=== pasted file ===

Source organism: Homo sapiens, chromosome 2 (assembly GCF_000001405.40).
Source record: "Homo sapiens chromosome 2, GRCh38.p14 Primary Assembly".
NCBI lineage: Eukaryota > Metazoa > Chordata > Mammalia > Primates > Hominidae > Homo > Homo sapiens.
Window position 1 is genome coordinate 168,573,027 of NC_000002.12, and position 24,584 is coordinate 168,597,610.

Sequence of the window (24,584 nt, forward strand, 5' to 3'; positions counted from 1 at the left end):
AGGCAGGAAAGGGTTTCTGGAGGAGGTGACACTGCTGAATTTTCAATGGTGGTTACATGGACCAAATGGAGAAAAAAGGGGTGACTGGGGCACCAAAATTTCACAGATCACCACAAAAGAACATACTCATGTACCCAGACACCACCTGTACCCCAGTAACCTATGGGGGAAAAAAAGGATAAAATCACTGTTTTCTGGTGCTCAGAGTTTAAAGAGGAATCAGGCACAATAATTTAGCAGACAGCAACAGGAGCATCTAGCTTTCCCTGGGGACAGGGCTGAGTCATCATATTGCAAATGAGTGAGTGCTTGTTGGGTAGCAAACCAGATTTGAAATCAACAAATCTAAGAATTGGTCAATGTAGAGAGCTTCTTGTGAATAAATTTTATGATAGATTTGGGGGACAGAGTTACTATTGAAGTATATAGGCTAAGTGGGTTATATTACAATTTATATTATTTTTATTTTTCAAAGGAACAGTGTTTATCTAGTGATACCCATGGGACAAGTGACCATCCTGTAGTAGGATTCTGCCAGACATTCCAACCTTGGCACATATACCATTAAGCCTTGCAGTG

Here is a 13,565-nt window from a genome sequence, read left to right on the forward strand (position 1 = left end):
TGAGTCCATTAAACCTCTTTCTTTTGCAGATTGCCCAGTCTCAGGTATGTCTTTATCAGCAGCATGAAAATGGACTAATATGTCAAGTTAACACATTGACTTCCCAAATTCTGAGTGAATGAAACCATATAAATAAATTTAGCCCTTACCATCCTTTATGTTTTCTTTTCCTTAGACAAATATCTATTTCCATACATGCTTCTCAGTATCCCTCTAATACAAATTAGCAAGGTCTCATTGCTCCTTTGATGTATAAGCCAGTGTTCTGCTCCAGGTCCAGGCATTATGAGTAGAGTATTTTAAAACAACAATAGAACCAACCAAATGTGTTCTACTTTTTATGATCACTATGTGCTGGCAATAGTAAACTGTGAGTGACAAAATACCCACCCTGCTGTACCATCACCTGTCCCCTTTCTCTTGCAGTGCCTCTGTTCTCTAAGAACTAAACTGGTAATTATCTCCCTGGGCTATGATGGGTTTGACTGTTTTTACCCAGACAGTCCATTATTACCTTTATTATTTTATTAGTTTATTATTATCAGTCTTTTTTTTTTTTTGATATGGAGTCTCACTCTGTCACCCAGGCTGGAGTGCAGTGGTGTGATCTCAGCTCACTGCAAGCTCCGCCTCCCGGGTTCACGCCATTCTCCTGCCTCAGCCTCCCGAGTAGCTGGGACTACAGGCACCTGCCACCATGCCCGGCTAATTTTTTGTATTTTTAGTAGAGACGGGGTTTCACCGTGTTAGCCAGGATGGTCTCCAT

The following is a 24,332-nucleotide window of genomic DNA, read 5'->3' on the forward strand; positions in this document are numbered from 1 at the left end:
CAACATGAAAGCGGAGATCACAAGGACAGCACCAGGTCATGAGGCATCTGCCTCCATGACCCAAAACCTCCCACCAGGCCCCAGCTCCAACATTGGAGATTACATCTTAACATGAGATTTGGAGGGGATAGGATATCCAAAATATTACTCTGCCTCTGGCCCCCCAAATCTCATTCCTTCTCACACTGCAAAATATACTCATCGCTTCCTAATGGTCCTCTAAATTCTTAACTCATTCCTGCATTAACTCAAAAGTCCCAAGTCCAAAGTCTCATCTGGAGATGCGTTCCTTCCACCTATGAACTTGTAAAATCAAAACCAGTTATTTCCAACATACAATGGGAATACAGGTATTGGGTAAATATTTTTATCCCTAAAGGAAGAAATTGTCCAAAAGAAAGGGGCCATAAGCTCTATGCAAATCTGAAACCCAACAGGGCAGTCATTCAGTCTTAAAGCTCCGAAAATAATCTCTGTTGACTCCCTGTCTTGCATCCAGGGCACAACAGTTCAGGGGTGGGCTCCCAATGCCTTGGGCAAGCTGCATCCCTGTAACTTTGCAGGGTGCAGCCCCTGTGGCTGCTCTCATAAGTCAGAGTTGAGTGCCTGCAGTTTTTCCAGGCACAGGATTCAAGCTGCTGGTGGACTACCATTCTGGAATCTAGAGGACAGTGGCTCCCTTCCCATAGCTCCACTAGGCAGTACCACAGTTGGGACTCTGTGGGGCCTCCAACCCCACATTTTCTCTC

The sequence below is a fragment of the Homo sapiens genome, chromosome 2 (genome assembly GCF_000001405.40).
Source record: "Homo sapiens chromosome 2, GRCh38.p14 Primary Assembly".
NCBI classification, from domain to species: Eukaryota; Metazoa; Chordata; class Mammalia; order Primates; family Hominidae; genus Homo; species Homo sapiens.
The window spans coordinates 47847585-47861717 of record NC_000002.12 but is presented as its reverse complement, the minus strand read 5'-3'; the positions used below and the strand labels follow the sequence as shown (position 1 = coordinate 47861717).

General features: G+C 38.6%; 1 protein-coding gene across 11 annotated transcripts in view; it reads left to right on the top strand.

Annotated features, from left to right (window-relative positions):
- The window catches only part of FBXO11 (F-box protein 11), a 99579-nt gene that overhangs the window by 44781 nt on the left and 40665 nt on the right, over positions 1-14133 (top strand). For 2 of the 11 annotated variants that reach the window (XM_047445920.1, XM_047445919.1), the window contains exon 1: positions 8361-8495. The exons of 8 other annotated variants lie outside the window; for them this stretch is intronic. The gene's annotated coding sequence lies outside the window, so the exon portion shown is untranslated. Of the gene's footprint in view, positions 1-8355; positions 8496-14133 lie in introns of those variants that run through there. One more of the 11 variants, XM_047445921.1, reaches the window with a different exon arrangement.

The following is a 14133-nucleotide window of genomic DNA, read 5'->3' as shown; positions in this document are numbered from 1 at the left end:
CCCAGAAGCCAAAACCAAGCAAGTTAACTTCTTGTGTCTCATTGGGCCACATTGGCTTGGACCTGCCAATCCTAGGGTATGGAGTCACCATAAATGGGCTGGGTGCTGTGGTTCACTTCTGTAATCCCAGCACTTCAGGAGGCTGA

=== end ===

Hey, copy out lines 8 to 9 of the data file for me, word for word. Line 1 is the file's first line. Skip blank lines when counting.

TGAGTCCATTAAACCTCTTTCTTTTGCAGATTGCCCAGTCTCAGGTATGTCTTTATCAGCAGCATGAAAATGGACTAATATGTCAAGTTAACACATTGACTTCCCAAATTCTGAGTGAATGAAACCATATAAATAAATTTAGCCCTTACCATCCTTTATGTTTTCTTTTCCTTAGACAAATATCTATTTCCATACATGCTTCTCAGTATCCCTCTAATACAAATTAGCAAGGTCTCATTGCTCCTTTGATGTATAAGCCAGTGTTCTGCTCCAGGTCCAGGCATTATGAGTAGAGTATTTTAAAACAACAATAGAACCAACCAAATGTGTTCTACTTTTTATGATCACTATGTGCTGGCAATAGTAAACTGTGAGTGACAAAATACCCACCCTGCTGTACCATCACCTGTCCCCTTTCTCTTGCAGTGCCTCTGTTCTCTAAGAACTAAACTGGTAATTATCTCCCTGGGCTATGATGGGTTTGACTGTTTTTACCCAGACAGTCCATTATTACCTTTATTATTTTATTAGTTTATTATTATCAGTCTTTTTTTTTTTTTGATATGGAGTCTCACTCTGTCACCCAGGCTGGAGTGCAGTGGTGTGATCTCAGCTCACTGCAAGCTCCGCCTCCCGGGTTCACGCCATTCTCCTGCCTCAGCCTCCCGAGTAGCTGGGACTACAGGCACCTGCCACCATGCCCGGCTAATTTTTTGTATTTTTAGTAGAGACGGGGTTTCACCGTGTTAGCCAGGATGGTCTCCAT

The following is a 24,332-nucleotide window of genomic DNA, read 5'->3' on the forward strand; positions in this document are numbered from 1 at the left end: